Yokohama Station SF is a futuristic dystopian novel akin to something like Space Odyssey 2001 (which is funnily enough referenced several times throughout the novel) as it involves a self-functioning station that has taken over the majority of Japan after starting out as a system meant to be used to assist with the efficiency of subways stations constantly under construction for upgrades and the likes. The station has gotten out of control and people unable to afford the special chip implants needed in order to stay within the station are dying of starvation or otherwise forced out of their homes by the ever-expanding station. A young boy from one of these settlements end up entering the station with a special limited pass, on a mission of someone else’s to see to stopping the expansion once and for all.

Right away, I loved the concept of this station going haywire, and appreciated the author’s note in the back of the book that mentioned it was inspired by constant construction in large cities, referencing Yokohama subway station specifically. Being from Southern Ontario, it reminded me of the horrors that are the construction closures constantly effecting the Gardener Expressway as well as Union Station in Toronto. As much as I loved the concept, I felt something was lacking at times. It is a slow burn of a story that follows a few different characters but I felt each of them lacked the depth needed to create a sense of caring for them. I was more interested in the rest of the world building rather than the mission at hand for the cast or the stakes they were facing. 

Once the climax of the book was done with, it was a bit of a dull ending. Again, though, I still enjoyed reading this book and loved the concept overall. What I will suggest though to North American readers, if you are unfamiliar with the geography of Japan, the map in the cover of the finished copies or having Google Maps open on another device will make understanding the layout of the Station a lot easier to follow.

Yokohama Station SF by Isukari Yuba is available now!

REVIEW: Vampire Hunter D #1

The last few days I had a reader’s craving for vampires but no love story. I was also hoping for something with a darker aesthetic while still being light. Despite how overly specific that want is, I was able to check all of the boxes with the Japanese classic, Vampire Hunter D by Kikuchi Hideyuki with illustrations by Final Fantasy‘s own, Amano Yoshitaka.

Originally published in the 80s, Vampire Hunter D is a sci-fi western featuring the ever classic story of humanity against the creatures of the night. Ten thousand years have passed since the human race destroyed itself in a nuclear arms race and regressed to Frontier times. But vampires and artificially created other monsters are trying to regain control so it is up to the various classifications of Hunters to wipe them out by the request of their employeers.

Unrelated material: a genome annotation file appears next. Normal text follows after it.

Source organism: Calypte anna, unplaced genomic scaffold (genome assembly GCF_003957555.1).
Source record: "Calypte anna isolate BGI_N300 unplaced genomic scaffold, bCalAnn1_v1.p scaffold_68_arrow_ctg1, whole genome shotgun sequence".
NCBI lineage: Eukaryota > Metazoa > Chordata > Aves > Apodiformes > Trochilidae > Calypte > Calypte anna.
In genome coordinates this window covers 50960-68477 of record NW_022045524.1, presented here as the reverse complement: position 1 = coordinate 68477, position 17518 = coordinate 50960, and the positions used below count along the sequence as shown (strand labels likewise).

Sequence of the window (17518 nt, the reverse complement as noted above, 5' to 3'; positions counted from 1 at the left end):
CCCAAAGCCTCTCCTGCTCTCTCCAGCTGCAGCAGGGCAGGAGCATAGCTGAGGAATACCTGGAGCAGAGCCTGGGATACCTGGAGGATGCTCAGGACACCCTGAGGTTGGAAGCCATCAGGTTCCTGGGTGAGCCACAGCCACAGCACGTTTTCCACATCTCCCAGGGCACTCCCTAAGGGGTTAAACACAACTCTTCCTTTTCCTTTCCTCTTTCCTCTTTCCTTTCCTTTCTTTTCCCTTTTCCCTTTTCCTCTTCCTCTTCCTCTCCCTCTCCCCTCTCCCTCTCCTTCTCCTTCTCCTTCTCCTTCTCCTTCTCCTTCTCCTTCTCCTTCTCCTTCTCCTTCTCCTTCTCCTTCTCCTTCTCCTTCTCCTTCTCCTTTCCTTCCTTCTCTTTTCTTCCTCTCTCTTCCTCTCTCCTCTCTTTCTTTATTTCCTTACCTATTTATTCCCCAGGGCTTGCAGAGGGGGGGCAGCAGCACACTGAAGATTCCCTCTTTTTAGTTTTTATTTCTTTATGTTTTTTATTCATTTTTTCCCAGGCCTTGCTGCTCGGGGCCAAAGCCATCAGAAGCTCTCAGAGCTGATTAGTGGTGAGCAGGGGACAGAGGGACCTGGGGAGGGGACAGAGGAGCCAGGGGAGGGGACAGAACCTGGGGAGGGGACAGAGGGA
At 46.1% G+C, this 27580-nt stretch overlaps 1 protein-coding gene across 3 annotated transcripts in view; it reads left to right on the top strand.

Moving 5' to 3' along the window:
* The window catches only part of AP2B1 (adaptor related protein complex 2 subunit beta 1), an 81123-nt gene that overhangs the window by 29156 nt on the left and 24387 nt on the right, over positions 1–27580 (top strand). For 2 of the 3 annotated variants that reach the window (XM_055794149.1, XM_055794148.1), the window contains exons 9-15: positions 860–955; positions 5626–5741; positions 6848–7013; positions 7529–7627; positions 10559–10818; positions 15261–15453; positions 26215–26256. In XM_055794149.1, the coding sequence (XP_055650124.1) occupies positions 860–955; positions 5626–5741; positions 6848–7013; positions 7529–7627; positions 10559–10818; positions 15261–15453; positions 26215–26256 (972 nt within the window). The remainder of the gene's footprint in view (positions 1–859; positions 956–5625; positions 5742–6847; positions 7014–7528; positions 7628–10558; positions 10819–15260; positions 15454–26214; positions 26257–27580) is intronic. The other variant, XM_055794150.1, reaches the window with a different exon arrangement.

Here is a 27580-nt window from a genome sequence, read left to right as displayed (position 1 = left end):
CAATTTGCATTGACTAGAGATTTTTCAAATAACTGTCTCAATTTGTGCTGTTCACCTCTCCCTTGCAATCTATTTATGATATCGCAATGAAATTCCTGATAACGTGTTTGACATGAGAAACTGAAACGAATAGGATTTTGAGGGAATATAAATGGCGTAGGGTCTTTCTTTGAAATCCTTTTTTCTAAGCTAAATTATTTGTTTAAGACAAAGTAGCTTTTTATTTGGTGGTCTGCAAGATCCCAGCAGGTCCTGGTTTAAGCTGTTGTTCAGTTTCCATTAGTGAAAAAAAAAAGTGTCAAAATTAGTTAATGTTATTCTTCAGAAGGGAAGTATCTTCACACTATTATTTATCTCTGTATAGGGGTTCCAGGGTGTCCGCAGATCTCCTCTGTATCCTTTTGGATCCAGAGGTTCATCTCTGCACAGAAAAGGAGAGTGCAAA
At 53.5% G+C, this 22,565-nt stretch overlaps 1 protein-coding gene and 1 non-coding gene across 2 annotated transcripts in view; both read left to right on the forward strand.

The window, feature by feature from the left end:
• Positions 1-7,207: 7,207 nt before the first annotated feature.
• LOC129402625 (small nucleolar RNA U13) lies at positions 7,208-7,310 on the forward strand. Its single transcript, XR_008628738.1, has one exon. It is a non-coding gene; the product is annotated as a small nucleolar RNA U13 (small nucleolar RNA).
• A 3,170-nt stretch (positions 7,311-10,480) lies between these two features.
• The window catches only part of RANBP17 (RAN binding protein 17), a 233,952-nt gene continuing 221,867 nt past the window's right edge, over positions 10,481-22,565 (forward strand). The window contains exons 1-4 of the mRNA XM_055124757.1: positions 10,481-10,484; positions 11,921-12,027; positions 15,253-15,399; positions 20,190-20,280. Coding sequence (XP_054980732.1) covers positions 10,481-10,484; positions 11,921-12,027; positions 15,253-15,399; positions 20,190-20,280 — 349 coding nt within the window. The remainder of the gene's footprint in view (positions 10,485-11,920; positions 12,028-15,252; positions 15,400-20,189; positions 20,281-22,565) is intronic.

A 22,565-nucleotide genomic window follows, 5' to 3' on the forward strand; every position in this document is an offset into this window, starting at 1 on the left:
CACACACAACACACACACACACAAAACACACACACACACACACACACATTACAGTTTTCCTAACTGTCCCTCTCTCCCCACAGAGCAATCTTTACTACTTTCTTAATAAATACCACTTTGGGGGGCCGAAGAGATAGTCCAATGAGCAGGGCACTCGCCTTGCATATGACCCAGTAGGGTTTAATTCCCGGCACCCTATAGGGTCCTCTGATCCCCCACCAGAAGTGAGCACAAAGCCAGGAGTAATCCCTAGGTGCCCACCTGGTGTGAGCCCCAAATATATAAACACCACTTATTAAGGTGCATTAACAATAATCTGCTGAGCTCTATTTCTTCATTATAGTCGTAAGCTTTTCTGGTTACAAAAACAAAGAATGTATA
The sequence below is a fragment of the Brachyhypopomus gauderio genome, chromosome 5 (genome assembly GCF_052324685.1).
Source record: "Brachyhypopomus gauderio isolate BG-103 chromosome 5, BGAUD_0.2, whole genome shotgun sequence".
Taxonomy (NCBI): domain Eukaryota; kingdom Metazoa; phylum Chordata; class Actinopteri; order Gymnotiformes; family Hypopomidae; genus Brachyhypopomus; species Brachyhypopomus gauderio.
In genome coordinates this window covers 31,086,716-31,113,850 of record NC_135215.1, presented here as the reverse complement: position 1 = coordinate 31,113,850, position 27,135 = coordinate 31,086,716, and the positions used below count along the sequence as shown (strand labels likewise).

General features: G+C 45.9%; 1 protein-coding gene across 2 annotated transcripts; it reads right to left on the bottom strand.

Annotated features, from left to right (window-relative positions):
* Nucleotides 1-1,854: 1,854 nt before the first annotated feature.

This first book follows the plight of Doris Lang and her brother, Dan, who hire the mysterious D to act as protector after Doris is attacked by the local Count Lee. But there’s more to the job than a simple vampire slaying as Doris is also plagued by the ruffians of her town and D has unknowingly attracted some negative attention from a gang of especially skills bandits. With a lot of strangeness on the line, both D and Doris may be in over their heads. Or are they?

I loved the ol’ fashion Western vibe of this first book and the way it combines the classic aesthetic of the traditional vampire story just made me so happy. The story is action packed but still light enough to get through without having to think too hard about what’s going on. Doris was a sweetheart and the mystery surrounding D is too intriguing to stop here. The translation was so incredibly smooth, I would have thought it was originally written in English so a major shout out to translator Kevin Leahy. I loved the combination of traditional vampire lore with new additions due to the crazy world building. The idea that the vampires are scientific geniuses who can create their own servants through genetic engineering as well as robotics, was super cool to me and I look forward to hearing more about that side of the story as the series continues.

Needless to say, it was just what I wanted right now and I’m so happy to have found something that fit my incredibly niche reading wants.

ARC REVIEW: Solo Leveling #1

Thank you to YenPress and NetGalley for a copy of the eARC

For the last few months, I have been following closely along with YenPress and their marketing for the official translation for the incredibly popular manhwa for South Korean series Solo Leveling. Based on the best selling webnovel by Chugong, I’ve been very excited for both.

Solo Leveling follows Sung Jin Woo in an alternate reality where “gates” full of monsters are opening up around the world and people have awakened as hunters to clear and close them. The ranking system goes from E (the bottom rung where hunters are little more than regular citizens) to S class and Jin Woo is at the bottom, known around his city as “the worst hunter ever” for his habit of constantly getting himself into trouble. When a raid goes wrong, Jin Woo awakens with unmatched abilities right out of a video game – leveling system included.

Japanese light novels have been my jam lately, so the chance to review a Korean light novel was definitely something I was excited to do. It took me a brief second to adjust to the name format (it always throws me off when I try to figure out if translations put the names in traditional order or adjust for English readers) but I was sucked into the story right away.

I love the characters and the way Jin Woo stumbles his way through figuring out the new leveling system is so original. I do find it interesting how light novel fantasy (whether isekai or otherwise) seem to be very focused on video game like levels and the way those levels are incorporated into a story is always neat to compare. Having never read the manhwa I had visions of this being similar to Sword Art Online, but believe me when I say this is entirely a brilliant original story. I love Jin Woo, a protagonist who is equal parts sweet and cocky, and Jin Ho is so adorable I just want to give him a hug for trying his best.